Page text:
Sony Corporation - Losing Competitive Advantage
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Case Code : BSTR192
Case Length : 20 Pages
Period : 1998-2005
Organization : Sony Corporation
Pub Date : 2005
Teaching Note : Available
Countries : Japan
Industry : Consumer Electronics
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This case study was compiled from published sources, and is intended to be used as a basis for class discussion. It is not intended to illustrate either effective or ineffective handling of a management situation. Nor is it a primary information source.
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Analysts were not too impressed with the new plan, commenting that the plan did not present any formula for growth and it did not differ much from Sony's earlier restructuring plans. As Carlos Dimas of CLSA Asia-Pacific Markets commented, "His (Stringer's) business model is just a continuation of Idei's formula for growth, which meant he doesn't have a new business model. It's a business model that has been made obsolete by the digital era, and if the company is not able to change this model there is no way they will survive."5
Sony was started in 1946 as Tokyo Tsuchin Kyogo by Mararu Ibuka and Akiro Morita (Morita)6 in war-ravaged Japan. Initially, the company had 20 employees and capital of ¥ 190,000. Since its inception, Sony focused on product innovation and high quality. Sony started off manufacturing telecommunications and measuring equipment and went on to manufacture transistor radios and tape recorders. The company decided to call itself Sony, as Morita felt that the name was in accordance with its global expansion plans. Sony set up a subsidiary in the US in 1960 and was listed on the New York stock exchange in 1970. It was the first company to set up manufacturing facilities in the US, in 1972.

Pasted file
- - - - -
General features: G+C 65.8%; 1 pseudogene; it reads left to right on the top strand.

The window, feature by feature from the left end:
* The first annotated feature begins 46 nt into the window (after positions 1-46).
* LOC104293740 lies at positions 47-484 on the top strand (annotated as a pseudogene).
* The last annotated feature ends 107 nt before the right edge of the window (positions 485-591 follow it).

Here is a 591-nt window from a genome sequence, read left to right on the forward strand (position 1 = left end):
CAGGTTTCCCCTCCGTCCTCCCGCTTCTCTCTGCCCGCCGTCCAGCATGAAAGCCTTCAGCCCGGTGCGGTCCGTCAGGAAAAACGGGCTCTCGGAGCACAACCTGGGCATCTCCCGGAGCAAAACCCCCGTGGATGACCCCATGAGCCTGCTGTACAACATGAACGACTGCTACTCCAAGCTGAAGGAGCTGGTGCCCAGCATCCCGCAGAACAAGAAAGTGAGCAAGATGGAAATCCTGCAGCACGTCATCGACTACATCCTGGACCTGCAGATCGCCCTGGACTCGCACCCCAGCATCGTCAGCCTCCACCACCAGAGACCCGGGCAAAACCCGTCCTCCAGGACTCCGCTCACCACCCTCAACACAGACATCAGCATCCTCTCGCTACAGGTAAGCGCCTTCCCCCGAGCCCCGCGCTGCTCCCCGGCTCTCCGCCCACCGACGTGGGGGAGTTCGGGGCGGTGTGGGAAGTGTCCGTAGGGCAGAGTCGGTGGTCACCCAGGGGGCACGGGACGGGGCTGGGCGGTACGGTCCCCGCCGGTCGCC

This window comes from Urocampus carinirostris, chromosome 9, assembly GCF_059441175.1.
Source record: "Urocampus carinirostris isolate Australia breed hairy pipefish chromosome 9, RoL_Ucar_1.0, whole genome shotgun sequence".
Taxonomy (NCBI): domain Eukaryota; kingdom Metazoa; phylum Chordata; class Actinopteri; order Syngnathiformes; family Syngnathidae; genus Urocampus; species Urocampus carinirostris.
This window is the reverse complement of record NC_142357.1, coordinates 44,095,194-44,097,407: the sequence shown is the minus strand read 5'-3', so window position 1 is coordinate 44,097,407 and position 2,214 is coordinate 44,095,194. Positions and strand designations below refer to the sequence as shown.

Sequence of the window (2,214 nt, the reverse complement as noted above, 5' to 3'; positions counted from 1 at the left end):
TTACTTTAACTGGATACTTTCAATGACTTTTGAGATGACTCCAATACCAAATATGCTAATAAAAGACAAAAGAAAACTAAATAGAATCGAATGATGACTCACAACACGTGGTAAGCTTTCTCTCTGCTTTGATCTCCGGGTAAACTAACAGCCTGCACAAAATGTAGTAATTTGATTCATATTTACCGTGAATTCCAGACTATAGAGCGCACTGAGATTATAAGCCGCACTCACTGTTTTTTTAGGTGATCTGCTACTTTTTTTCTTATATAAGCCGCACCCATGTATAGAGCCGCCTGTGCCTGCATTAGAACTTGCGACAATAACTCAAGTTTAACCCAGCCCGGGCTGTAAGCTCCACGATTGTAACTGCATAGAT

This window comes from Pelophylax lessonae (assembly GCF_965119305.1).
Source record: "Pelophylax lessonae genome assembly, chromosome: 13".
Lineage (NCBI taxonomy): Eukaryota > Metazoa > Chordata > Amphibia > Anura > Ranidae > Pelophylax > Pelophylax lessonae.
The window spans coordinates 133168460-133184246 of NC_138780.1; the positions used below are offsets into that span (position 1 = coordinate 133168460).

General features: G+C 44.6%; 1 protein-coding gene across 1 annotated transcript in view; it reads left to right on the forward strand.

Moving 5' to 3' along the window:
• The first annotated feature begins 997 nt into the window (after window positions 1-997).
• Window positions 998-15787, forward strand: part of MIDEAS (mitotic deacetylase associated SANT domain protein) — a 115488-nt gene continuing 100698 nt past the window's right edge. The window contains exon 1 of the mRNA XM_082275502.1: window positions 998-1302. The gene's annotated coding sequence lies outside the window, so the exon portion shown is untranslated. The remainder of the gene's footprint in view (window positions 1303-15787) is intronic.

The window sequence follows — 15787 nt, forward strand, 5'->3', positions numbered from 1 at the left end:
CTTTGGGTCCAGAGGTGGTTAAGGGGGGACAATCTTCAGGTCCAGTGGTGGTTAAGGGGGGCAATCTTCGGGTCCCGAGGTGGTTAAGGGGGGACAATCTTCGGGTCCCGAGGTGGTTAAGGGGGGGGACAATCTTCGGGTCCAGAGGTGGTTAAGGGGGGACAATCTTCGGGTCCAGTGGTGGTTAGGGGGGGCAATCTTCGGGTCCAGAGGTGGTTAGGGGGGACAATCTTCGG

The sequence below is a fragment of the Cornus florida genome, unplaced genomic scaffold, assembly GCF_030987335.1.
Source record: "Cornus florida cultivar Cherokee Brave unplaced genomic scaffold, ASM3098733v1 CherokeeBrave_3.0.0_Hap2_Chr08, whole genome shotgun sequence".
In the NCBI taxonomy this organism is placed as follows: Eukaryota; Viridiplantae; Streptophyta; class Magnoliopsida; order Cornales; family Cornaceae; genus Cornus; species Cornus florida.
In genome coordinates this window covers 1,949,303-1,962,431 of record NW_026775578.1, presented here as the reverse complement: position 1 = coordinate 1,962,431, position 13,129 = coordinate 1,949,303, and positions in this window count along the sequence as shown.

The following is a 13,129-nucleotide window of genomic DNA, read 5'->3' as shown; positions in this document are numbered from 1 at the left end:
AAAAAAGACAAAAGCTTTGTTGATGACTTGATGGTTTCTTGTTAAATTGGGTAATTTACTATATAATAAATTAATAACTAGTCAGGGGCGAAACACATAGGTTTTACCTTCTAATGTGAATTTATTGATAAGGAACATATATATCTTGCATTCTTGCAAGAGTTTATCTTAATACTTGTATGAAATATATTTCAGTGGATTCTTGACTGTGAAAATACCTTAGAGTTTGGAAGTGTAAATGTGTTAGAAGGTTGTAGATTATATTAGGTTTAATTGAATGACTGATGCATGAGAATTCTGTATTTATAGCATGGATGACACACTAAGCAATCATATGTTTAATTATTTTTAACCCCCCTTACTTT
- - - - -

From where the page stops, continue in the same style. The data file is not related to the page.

Sony's products were always innovative. The company firmly believed that such products had a huge demand for them, and did not attach much importance to market research. Sony suffered a major setback in 1975 on account of the Betamax video cassette, to be used in its home video cassette recorder.
However, before the Betamax technology could establish itself in the market, it lost out to VHS, which was backed by top studios in Hollywood. This incident made Sony enter into the content development business, as it was of the view that the technology used was largely determined by the content owners. In 1988, the company acquired CBS records and renamed it as Sony Music Entertainment. In 1989, it acquired Columbia Pictures (which included Tristar) and renamed it as Sony Pictures (Refer Table II for details of Sony's Businesses). In 1968, Sony had introduced Trinitron Color TV, which was highly successful. Another highly successful product was the Walkman launched in 1979...